The bilateral kindred in contemporary suburban America

I just finished teaching descent and alliance in my intro class using My Usual Tricks and thought I’d share the standard bilateral kindred that I use to elicit Eskimo-style kinship terms from my students. This year was particularly great because I started with male ego ‘Bart’ and asked ‘what is the name of the woman who bore him?’ when someone in the class wondered aloud if there was a reason a woman couldn’t be ego in our diagram — so our exercise in constructing the only bilateral kindred that everyone in my class knows started with Lisa instead. Here’s the finished diagram, which includes semi-canonical relatives as well.

Simpsons kinship diagram

Alex Golub is an associate professor of anthropology at the University of Hawai‘i at Mānoa. His book Leviathans at The Gold Mine has been published by Duke University Press. You can contact him at

18 thoughts on “The bilateral kindred in contemporary suburban America

  1. “What about Bart’s evil conjoined twin?”

    Since it was from a Halloween episode it does not count towards the main continuity of the show. Man, I am such a geek.

  2. I was forced by various exigencies to take a class that provided the “foundations: global and multicultural” requirement (since my many courses in linguistics and anthropology obviously don’t count). Now I wish I could have done it via your class instead…

    The Simpsons is a great choice because there’s so much family elaborated over the many seasons. You could try it with a few other pop-culture characters, but you’d have a hard time getting beyond the nuclear family for most of them.

  3. I thought about doing the twin, actually, so that I could teach the ‘twin’ line on kinship diagrams, but then I realized that I wasn’t sure that cojoined counted… also since I start w/Bart and elicit the rest of the kindred by moving outward, I didn’t want to confuse matters…. maybe next year tho!

  4. Conjoining should count as twinning in most cases, I think. You might need to adjust this on a per-culture basis, but I think that most cultures have only rarely experienced conjoining since most die while very young. If conjoined twins reach adulthood, it’s likely that others will recognize them as two people since each may have quite different personalities.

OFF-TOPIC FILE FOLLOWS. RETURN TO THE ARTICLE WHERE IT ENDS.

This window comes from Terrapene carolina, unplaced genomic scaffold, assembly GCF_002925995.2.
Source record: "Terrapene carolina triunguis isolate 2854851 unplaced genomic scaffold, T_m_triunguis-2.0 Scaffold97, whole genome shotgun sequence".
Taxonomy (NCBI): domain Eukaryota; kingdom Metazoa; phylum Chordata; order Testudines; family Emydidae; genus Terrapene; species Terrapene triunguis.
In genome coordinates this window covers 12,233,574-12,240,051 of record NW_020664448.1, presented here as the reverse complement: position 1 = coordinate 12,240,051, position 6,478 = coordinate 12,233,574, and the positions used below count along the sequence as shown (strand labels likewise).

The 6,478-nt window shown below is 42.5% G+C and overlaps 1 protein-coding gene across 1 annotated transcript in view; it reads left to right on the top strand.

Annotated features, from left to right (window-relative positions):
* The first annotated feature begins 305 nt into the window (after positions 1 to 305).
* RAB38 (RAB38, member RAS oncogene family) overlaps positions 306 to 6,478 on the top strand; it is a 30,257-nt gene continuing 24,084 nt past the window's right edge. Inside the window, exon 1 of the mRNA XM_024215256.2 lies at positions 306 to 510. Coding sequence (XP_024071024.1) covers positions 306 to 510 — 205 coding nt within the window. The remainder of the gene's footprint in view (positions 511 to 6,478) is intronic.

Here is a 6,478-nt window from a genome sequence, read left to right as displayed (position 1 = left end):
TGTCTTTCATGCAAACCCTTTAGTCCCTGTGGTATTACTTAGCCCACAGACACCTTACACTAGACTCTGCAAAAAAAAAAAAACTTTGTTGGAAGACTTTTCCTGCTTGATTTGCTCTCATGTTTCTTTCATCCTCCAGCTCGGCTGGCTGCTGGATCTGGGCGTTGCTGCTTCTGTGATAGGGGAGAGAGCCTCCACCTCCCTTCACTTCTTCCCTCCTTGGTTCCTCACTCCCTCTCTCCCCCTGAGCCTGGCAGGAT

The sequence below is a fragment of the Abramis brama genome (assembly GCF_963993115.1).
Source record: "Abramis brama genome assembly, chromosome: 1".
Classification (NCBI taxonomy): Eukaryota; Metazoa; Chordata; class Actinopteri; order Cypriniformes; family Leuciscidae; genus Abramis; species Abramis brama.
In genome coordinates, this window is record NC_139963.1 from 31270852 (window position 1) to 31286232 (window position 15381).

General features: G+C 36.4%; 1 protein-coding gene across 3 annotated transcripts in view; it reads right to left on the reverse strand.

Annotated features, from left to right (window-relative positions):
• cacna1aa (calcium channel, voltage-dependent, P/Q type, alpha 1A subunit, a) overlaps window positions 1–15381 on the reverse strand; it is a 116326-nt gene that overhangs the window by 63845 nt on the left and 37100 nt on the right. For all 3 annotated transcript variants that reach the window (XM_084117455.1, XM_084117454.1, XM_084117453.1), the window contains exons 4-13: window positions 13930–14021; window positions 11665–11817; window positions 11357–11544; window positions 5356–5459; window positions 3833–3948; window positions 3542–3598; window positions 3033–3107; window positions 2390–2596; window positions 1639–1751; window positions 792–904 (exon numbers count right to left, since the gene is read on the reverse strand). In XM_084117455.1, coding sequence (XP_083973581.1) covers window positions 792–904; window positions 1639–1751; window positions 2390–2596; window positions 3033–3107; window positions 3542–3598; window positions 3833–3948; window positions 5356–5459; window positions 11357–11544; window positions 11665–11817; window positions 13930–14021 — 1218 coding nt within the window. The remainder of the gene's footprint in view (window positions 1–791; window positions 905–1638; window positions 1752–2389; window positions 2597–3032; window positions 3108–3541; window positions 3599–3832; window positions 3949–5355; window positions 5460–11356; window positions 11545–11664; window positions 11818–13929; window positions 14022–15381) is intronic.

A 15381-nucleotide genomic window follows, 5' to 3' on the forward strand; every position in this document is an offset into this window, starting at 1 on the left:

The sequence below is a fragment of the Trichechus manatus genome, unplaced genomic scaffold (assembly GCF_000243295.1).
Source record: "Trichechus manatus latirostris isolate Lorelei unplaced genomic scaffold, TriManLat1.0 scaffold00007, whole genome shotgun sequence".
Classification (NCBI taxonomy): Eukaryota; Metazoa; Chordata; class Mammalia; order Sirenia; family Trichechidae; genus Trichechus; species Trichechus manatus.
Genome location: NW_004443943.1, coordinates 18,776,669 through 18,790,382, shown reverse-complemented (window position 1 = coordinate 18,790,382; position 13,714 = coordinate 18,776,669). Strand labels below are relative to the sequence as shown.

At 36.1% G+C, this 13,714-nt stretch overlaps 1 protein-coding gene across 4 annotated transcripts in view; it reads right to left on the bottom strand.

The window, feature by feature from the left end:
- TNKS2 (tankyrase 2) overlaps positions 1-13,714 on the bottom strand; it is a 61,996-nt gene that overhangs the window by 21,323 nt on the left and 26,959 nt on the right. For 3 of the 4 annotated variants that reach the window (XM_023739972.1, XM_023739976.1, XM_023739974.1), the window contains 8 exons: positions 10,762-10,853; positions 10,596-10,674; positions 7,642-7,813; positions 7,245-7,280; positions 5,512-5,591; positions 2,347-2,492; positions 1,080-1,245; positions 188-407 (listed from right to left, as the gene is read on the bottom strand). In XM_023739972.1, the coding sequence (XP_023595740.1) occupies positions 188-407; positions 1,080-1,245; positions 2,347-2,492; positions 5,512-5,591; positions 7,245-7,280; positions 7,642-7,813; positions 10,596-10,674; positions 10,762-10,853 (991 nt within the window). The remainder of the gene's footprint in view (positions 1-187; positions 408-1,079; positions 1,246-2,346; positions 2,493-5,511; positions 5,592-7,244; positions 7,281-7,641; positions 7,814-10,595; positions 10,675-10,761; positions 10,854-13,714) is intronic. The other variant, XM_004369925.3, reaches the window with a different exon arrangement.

5. Rex, I was just thinking about this more and I was wondering how you get around the problem of people who are unaware of the Simpsons. When I was a teaching assistant, there were some times when I tried to use pop culture references in class or pop culture based activities and students often times had not seen the show or movie I was referencing. The most egregious example was a discussion section in which at least half the students had never seen Star Wars and these students did not seem to know anything about the movies. I know that most of us would assume that students would have some basic knowledge about the Simpsons, but after my Star Wars experience, I do not think we as educators can necessarily take this for granted.

  6. In regards to students not knowing the Simpsons. Sometimes you have to take a leap of faith and hope the students’ enthusiasm sustains the momentum.

    I must be old, I can remember doing the Brady Bunch. I do have enough sense to have stopped that one.

  7. @ Grad School Guy

    First, EVERYONE knows the Simpsons, as far as I can tell, even in Hawai’is incredibly diverse classrooms. Brady Bunch and Star Wars, frankly, just date you. Maybe in a few years I’ll have to move on to the genealogy of High School Musical CVXVIII or something but there you go.

    There IS a wider challenge, which is drawing on material from our common knowledge only to realize how little knowledge we have in common. When this occurs I try to turn it into an exercise in ethnography and getting students to learn how to describe things they take for granted to someone who needs the description. This often happens when we begin discussing Christian religious rituals in my classes, where a lot of people are Buddhist: “Wait a second — I thought Jesus was the shepherd… and now he’s the sheep? With the blood?”

  8. Just yesterday I used the Flintstones as an example for explaining gendered divisions of labor and the “second shift.” This to a class full of 19 year-olds from various West African countries (most francophone). Everyone got it immediately. I was kind of surprised, mostly because the students are so young…
    We even got into a nice discussion about the rivalry between the Flintstones and the Rubbles…

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